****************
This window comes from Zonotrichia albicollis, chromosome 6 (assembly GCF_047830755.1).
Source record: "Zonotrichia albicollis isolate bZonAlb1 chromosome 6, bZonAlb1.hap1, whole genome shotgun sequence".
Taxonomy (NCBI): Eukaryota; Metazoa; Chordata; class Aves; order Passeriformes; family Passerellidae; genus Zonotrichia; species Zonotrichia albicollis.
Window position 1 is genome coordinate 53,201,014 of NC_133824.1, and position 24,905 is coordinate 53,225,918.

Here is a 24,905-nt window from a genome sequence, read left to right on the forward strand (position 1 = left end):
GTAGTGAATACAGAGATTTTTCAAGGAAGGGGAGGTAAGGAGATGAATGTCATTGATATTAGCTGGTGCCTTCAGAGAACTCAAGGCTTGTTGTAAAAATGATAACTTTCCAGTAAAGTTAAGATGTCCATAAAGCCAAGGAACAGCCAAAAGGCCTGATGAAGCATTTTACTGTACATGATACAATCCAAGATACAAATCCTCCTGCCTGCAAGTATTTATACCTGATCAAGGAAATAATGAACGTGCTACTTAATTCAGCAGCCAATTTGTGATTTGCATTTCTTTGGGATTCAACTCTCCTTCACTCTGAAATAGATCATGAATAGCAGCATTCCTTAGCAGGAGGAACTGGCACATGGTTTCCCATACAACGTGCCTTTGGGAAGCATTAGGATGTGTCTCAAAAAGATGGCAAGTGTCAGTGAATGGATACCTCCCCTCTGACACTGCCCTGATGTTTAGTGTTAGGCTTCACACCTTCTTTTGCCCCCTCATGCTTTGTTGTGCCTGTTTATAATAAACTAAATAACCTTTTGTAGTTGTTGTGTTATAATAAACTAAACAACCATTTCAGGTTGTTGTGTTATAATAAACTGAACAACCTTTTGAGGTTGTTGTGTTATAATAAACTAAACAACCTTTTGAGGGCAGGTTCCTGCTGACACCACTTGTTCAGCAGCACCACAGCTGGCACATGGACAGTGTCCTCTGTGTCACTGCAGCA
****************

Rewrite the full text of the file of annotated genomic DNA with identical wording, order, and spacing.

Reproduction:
This window comes from Zonotrichia albicollis, chromosome 6 (assembly GCF_047830755.1).
Source record: "Zonotrichia albicollis isolate bZonAlb1 chromosome 6, bZonAlb1.hap1, whole genome shotgun sequence".
Taxonomy (NCBI): Eukaryota; Metazoa; Chordata; class Aves; order Passeriformes; family Passerellidae; genus Zonotrichia; species Zonotrichia albicollis.
Window position 1 is genome coordinate 53,201,014 of NC_133824.1, and position 24,905 is coordinate 53,225,918.

Here is a 24,905-nt window from a genome sequence, read left to right on the forward strand (position 1 = left end):
GTAGTGAATACAGAGATTTTTCAAGGAAGGGGAGGTAAGGAGATGAATGTCATTGATATTAGCTGGTGCCTTCAGAGAACTCAAGGCTTGTTGTAAAAATGATAACTTTCCAGTAAAGTTAAGATGTCCATAAAGCCAAGGAACAGCCAAAAGGCCTGATGAAGCATTTTACTGTACATGATACAATCCAAGATACAAATCCTCCTGCCTGCAAGTATTTATACCTGATCAAGGAAATAATGAACGTGCTACTTAATTCAGCAGCCAATTTGTGATTTGCATTTCTTTGGGATTCAACTCTCCTTCACTCTGAAATAGATCATGAATAGCAGCATTCCTTAGCAGGAGGAACTGGCACATGGTTTCCCATACAACGTGCCTTTGGGAAGCATTAGGATGTGTCTCAAAAAGATGGCAAGTGTCAGTGAATGGATACCTCCCCTCTGACACTGCCCTGATGTTTAGTGTTAGGCTTCACACCTTCTTTTGCCCCCTCATGCTTTGTTGTGCCTGTTTATAATAAACTAAATAACCTTTTGTAGTTGTTGTGTTATAATAAACTAAACAACCATTTCAGGTTGTTGTGTTATAATAAACTGAACAACCTTTTGAGGTTGTTGTGTTATAATAAACTAAACAACCTTTTGAGGGCAGGTTCCTGCTGACACCACTTGTTCAGCAGCACCACAGCTGGCACATGGACAGTGTCCTCTGTGTCACTGCAGCA